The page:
The language that might have been silenced by indecision and worry leaking out like this, through cliché, so as not to go silent, and Louisa Atkinson with relief (I'm still fantasising) able to glide on to the next part. "Yes," she thinks, "that's what I mean, that's what I wanted to say" -- as the cliché slips out -- feeling the satisfaction of being very nicely aligned with the nurturing atmosphere that hangs around a phrase like "flashing eyes", the lushness of that, the homeland of language saluted by its citizen, the writer unexiled -- encouraged she runs her plot though scenes and figures -- the British immigrant, the native-born European, the native-born Indigenous, a bushfire, a cattle stampede, a sheep shearing, a dance, a funeral, a wedding, the child struck by the branch ("here was a folded sheet thrown over the crushed little body, but the crimson tide had dyed the covering, and all that kind, and loving hands could do, availed not to stem it"), the gold prospector, the stockman, the new chum, a corroboree, a fish-catching expedition, a murder mystery, lyrebirds, flowers, teacups, sunsets, Sydney, pigs, the ocean ("Is she near the ocean," M. asked me, "is she Gert by sea?" -- an anthem joke --), a dead horse, a dead kangaroo, a dead wallaby, and home life as it was lived in the bush, in the city, and in a town.

Under the tent of cliché she will introduce not only sermons but also young new words from the country where she's found herself, "they dashed through the heavy stringy bark forest, and belts of scrub, in pursuit of two young kangaroos, or flyers," as well as details that are idiosyncratic enough to have been observed, giving her a kind of life that is not borrowed from another place; it does not even seem to be generally Australian; it seems to be hers:

M'cMaster was a sawyer and employed in the “gullies” at the back of Mrs. Doherty's property; here he lived in a “shanty,” or roof-like tent, of sheets of bark; a sheet of the same material supported on four saplings set in the earthen floor, served as a table; a four legged stool, one leg of course too short, and always falling out when the stool was moved, completed the furniture: an iron tripod, a tin mug, or two, and a couple of common cracked blue earthen-ware plates completed the inventory; for the rest the canvas ticking filled with dry grass, and the dingy blankets and rug, could be laid down anywhere: gloriously independent of mahogany and chintz drapery.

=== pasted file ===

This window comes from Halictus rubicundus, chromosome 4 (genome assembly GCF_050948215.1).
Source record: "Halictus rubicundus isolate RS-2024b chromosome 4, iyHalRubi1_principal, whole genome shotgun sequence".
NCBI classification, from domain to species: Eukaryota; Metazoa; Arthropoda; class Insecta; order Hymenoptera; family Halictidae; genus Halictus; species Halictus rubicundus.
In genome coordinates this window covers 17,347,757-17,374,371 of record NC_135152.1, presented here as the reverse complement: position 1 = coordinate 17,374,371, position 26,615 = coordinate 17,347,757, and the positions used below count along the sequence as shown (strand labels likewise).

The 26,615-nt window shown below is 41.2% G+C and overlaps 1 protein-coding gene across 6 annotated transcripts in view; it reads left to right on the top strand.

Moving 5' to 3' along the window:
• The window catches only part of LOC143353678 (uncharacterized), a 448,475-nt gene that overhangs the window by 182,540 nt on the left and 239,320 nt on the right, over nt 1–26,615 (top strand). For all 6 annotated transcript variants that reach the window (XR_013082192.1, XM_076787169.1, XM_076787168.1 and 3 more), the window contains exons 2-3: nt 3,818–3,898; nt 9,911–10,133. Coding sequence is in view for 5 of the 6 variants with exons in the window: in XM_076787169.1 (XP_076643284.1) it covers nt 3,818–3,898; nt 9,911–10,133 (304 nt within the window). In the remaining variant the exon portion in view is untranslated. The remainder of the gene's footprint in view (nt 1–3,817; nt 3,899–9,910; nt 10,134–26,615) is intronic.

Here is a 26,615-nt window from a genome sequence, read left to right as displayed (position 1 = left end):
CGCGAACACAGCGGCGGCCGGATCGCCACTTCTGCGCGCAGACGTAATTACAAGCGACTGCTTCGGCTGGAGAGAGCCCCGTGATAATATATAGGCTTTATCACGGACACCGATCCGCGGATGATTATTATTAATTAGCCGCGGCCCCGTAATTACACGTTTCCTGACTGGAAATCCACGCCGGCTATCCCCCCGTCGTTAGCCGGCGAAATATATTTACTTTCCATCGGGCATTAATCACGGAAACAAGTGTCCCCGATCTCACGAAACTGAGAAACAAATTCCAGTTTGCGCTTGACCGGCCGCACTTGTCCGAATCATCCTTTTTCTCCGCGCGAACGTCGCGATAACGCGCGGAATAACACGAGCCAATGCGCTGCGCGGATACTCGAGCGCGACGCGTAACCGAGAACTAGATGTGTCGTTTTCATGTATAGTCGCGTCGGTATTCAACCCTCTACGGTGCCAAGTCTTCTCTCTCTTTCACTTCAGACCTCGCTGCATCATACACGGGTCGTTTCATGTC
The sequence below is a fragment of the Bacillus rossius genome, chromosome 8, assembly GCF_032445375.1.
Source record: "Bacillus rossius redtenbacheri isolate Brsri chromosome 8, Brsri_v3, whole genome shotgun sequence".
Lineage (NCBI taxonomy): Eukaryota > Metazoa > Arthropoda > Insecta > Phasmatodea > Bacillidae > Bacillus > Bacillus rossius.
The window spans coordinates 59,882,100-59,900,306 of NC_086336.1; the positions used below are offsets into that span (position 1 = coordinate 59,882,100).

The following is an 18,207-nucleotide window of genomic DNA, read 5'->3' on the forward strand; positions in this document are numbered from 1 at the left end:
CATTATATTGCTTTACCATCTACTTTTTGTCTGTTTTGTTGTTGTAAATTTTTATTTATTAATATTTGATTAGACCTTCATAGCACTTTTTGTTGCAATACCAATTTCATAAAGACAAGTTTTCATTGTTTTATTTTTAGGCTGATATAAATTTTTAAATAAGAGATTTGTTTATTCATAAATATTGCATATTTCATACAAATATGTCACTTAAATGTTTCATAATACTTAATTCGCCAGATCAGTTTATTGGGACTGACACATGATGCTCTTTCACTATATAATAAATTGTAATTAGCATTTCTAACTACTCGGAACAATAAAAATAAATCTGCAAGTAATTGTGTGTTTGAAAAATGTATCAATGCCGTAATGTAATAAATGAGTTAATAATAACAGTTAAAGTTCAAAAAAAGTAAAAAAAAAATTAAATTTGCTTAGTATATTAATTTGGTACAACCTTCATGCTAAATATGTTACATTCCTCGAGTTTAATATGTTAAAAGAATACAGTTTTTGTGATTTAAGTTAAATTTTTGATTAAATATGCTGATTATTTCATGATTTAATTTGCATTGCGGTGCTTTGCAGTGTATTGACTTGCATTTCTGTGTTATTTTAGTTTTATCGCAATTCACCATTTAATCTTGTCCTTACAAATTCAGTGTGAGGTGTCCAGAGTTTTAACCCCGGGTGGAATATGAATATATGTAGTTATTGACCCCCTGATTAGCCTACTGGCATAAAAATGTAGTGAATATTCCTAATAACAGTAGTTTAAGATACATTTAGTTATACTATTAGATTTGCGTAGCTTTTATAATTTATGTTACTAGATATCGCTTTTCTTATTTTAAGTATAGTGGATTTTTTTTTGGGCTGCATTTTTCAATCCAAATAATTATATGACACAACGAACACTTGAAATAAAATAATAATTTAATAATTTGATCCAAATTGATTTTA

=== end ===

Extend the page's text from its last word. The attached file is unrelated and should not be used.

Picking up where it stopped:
Thursday, June 6, 2013

hours passed in idling, are for ever lost

The Colonial era attempting to translate itself through those two books, Gertrude the Emigrant Girl and Romance of a Station, or helplessly reminding you of itself, the tin bath, the slab hut, the action of fetching water and lighting a fire (and as I read I can't stop remembering that those movements of the firelighting arm are absent now, unresurrected on the island off the coast of Queensland where the Romance is set and where Rosa Praed autobiographically lived during the 1870s with the husband she married in 1872; the movements are ready to be revived at any moment, they are possible and yet they are unrealised, and how many other action likewise, the invisible not-weight of the possible squatting on the world) -- the goat that lived in the pantry and slept in the bath, "he took up his quarters in the pantry by day, and made his couch in the bath by night," things trying to make a home in written language, like a dog getting into a heap of clothes and going round to make a bed, these things becoming the excuse that language has made for itself here, they are its excuse for being on the page, Somebody had to let you know, they say to you, shrugging and spelling goat: something that must be spoken, and that deserves to be spoken (it says, by being so). History is an old book's prosthetic limb.

Reading the sentence about the goat, "he took up his quarters in the pantry by day, and made his couch in the bath by night," I become aware of a thought like an echo, persistant taste on the tip of my mind's tongue, so I summon the brain's-prosthetic known as Google, I track down Exodus 13: 21-22, "And the LORD went before them by day in a pillar of cloud to lead them along the way, and by night in a pillar of fire to give them light, that they might travel by day and by night; the pillar of cloud by day and the pillar of fire by night did not depart from before the people" -- a rhythmic copying by Praed, maybe unconsciously but it doesn't matter -- the Old Testament drawn into the expressive matrix that Romance of a Station can be observed to inhabit, even though Rosa Praed is not a religious writer, and does not make any overt references to Christianity anywhere in the book, not like Louisa Atkinson, whose Gertrude is characterised by "intrusive explicit moralising," says the critic Elizabeth Lawson, quoted to me by Sue from Whispering Gums who once added that same piece of information to Atkinson's Wikipedia page.